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Jajja (जज्ज) Jaja (जज) is a Muslim Jat clan found in Pakistan. Jaji (जजी) clan is found in Afghanistan.[1]


They are said to be descendants of King Jajja. We find mention of Jajja King of Kashmir 748-751 A.D. In history of Kashmir we also find mention of Jajja, lord of Vallapura, of the royal blood and of his own country, who helped Sussala in facing the enemies in 1121 AD. (p.92)

Genealogy of Jujja

H.A. Rose[2] provides us the following genealogy as given by the Mirasi at Pandndwala in the Chiniot Tahsil of the Jhang District : —

Punwar. → Udadip. → Jagdeo.→ Karral.→ Gaidal.→ Sulangi. → Vimian. → Butta.→ Aira.→ Jajja.→ Jaisal.→ Ranu. → Khiva. → Kharral.→ Buddh.→ Gaddan.→ Deore.→ Udrath.→ Sareg.→ Jagsin. → Kaulra. → Vasu. + Visa.


Jajjah (जज्जाह) (and) Jathol (जथोल ), a tribe of Jats, found in Sialkot. They claim Solar Rajput origin and say that their ancestor, Jam, migrated from Multan. His two sons Jaj and Jathol founded villages in the Pasrur tahsil of Sialkot. Their mirasis are Posla, their Brahmans Badhar and their nais Khokhar by got. According to the Customary Law of Sialkot the Jajjah is distinct from the Jathaul. [3]

In Rajatarangini

Rajatarangini[4] tells us that when Sussala became king of Kashmir second time in 1121 AD he had to face defeat but continued the renewal of war. .... Although the king Sussala's army was destroyed, yet with twenty or thirty men of the royal blood and of his own country, Sussala faced the enemies. Udayabrahma and Jajjala, lords of Champa and Vallapura, of the royal blood and of his own country, helped Sussala in facing the enemies in 1121 AD. (p.92)

Rajatarangini[5] tells Sahadeva's son who was severely wounded quickly killed Sanjapala's father's brother, the old Shila, who was found there. The respected Jajjala was weary and was entering his house preceded by an attendant ; the attendant was killed as also a soldier and a Chandala sentinel. Jajjala's little boy was seated in the court-yard, but was coming out when he saw his father's party, when Rilhana caused the house to be set on fire. From the darkness caused by the smoke, Jajjala was brought out by the principal soldiers, tied, and faint with wounds, and was killed at the gate of the house by some low persons. (p.193) (JajjalaJajja)

Distribution in Pakistan

Jajja - They are descendants of King Jajja of Kashmir 748-751 A.D. They are prominent in the Jutt family. There are twelve villages of the Jajja family in District Sialkot. Most of them are on the western side of Qila Suba Singh, now called Qila Kalarwala-Pasrur Road, and to the eastern side of BRB Canal. They are Jats. No other Jat clan or other landlord family is found in any of these villages except the Jajjas. Landowners are only Jajjas. Villages are Khan Jajja, Mohrikey Jajja, Ooncha Jajja, Ghanokey Jajja, Hussa Jajja, Lodhikey Jajja, Jeowali Jajja and some villages in Bahawalpur tehsil Yazman Chak 62DB, 68DB, 63DB, 89DB, etc.

H. W. Bellew writes that Formerly Turi extended westward of the Pewar ridge to the head waters of the Kuram river ; their Ali clan having given its name to a considerable tract here, called Alikhel, which is now occupied by the Jaji tribe.[6]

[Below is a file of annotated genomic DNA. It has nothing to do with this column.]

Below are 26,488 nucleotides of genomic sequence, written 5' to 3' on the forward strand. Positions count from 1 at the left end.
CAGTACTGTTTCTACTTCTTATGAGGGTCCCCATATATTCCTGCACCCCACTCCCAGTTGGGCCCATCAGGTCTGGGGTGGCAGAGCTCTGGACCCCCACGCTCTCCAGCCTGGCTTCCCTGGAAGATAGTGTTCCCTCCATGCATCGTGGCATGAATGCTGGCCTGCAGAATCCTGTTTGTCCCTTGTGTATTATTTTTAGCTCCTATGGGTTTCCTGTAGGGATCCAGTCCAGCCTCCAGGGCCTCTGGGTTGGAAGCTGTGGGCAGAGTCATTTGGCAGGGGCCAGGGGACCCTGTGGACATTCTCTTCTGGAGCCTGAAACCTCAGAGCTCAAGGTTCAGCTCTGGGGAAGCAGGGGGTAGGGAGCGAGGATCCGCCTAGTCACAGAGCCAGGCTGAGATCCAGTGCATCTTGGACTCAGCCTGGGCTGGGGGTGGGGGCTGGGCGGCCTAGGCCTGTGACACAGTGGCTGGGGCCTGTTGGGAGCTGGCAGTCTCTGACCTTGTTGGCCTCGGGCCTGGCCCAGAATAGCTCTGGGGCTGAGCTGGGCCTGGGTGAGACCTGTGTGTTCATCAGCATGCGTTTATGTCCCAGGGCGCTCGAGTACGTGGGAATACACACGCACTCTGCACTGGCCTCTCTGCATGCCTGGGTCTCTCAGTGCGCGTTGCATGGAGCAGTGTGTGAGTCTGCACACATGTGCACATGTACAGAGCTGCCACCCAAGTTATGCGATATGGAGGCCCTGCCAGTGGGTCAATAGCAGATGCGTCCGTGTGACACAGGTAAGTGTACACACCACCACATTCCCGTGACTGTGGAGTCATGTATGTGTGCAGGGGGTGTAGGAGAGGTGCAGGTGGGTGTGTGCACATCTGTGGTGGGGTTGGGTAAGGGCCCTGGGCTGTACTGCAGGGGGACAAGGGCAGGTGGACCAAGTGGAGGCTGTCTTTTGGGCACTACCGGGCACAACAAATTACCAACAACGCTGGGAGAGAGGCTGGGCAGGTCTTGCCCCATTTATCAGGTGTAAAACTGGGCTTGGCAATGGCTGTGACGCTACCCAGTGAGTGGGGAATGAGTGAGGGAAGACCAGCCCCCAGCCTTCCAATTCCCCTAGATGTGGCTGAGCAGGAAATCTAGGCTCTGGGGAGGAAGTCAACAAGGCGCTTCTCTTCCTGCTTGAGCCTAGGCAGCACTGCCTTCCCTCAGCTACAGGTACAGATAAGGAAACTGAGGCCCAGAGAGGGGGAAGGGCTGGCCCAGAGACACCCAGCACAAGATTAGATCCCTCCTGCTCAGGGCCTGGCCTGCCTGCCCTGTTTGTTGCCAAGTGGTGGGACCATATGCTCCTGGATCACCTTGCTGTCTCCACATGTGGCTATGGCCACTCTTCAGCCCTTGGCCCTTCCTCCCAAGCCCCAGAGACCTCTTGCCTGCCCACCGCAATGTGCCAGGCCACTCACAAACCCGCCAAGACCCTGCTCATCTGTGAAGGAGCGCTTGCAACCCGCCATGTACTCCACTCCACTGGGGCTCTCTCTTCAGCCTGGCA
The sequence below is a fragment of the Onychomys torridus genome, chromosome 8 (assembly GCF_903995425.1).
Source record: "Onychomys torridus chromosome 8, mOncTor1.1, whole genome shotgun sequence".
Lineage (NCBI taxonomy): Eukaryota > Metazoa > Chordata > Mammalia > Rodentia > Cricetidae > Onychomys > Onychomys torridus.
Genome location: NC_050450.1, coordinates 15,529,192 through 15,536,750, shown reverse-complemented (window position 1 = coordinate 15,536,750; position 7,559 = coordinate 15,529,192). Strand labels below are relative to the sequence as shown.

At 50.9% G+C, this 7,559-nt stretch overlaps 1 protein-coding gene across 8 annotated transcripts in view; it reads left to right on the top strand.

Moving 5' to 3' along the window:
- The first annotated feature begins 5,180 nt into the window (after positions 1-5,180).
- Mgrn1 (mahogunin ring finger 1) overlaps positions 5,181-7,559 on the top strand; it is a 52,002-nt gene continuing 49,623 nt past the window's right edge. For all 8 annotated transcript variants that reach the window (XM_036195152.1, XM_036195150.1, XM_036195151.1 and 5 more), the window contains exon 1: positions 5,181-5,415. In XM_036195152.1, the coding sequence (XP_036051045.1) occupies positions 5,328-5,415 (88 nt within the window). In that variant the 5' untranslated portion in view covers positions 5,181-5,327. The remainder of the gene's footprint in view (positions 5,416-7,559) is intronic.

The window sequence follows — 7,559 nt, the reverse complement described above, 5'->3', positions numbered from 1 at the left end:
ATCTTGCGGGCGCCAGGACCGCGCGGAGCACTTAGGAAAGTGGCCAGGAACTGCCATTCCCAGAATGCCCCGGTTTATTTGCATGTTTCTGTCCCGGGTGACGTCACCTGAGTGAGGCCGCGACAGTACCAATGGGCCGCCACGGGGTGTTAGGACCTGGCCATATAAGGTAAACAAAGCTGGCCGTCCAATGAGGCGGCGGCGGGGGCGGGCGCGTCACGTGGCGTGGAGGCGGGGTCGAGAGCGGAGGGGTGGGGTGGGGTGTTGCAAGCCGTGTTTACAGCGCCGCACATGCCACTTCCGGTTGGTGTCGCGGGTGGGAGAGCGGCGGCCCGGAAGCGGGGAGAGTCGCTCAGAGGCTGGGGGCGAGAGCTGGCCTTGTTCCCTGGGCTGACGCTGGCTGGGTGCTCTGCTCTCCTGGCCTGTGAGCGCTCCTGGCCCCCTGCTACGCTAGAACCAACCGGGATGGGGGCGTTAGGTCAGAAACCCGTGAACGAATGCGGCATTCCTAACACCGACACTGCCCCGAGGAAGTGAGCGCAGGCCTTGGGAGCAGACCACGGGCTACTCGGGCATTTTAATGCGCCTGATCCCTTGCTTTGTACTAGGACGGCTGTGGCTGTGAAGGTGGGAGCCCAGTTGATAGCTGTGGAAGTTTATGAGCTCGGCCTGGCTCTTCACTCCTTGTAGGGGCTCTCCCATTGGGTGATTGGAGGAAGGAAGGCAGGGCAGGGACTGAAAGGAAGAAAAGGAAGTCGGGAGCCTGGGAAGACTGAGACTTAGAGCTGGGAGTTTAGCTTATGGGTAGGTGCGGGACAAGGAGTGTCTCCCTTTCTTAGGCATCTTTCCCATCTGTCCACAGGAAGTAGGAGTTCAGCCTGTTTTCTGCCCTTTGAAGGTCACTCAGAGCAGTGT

H. W. Bellew tells us that Adjoining the Turi, on the west of the Pewar spur, is the Jaji tribe, reckoned at about five thousand families ; they are Sunni Musalmans, and supposed to be of the same descent as the Mangal, their neighbours in the south-west. They speak the Pukhto and conform to the Pukhtunwali, but are not acknowledged as either Afghan or Pathan, nor Ghilzi, nor Tajik. They are much isolated, and very little is known about them, beyond that they are eternally at feud with the Turi. They may perhaps be the Kara Khitai of Kirman, for nowhere else in this part of Afghanistan are the Kara Khitai to be found by that name. Among the Kara Khitai of Kashghar and Yarkand the cavalry soldier is called Jigit, and the infantry soldier Jaja. It may be that our Jaji represent the descendants of the Jaja soldiery, perhaps planted here as a military colony, of the Kara Khitai princes of the dynasty founded in Kirman (1224 A.D.) by the Barak Hajib before mentioned. This dynasty ruled the provinces of Kirman and Suran (the countries drained by the Kuram and Gomal rivers) as dependents of the Mughal sovereigns of Khorasan and Persia for a period of eighty-two years. On the other hand they may represent Jajothya Brahman. The Jaji, as we find them, occupy the Alikhel district, drained by the Haryab and Kirya feeders of the Kuram river, and extend westward towards the Shuturgardan range, as far as Jaji thana, or " military post," in the Hazardarakht defile.[7]

H W bellew [8] writes that Chaghatai Turk clans of Mangal, Jaji, Jadran, Khitai, &c, who are settled about the Pewar and the head waters of the Kurram river, and who were brought to these situations on the invasions of Changhiz and Tymur the Tatar scourges of the world during the thirteenth and fifteenth centuries. These clans, with the exception of the Jadran, though they have almost entirely lost the typical physiognomy of their race, their mother-tongue, and, indeed, everything else but their names, which would connect them with their original stock, nevertheless hold themselves entirely distinct political relations always excepted from the Ghilji, who are their neighbours. The study of the history and origin of these obscure clans is a very important one, and interesting as well on its own merits, as yet it has hardly been even thought of.

Notable persons

See also



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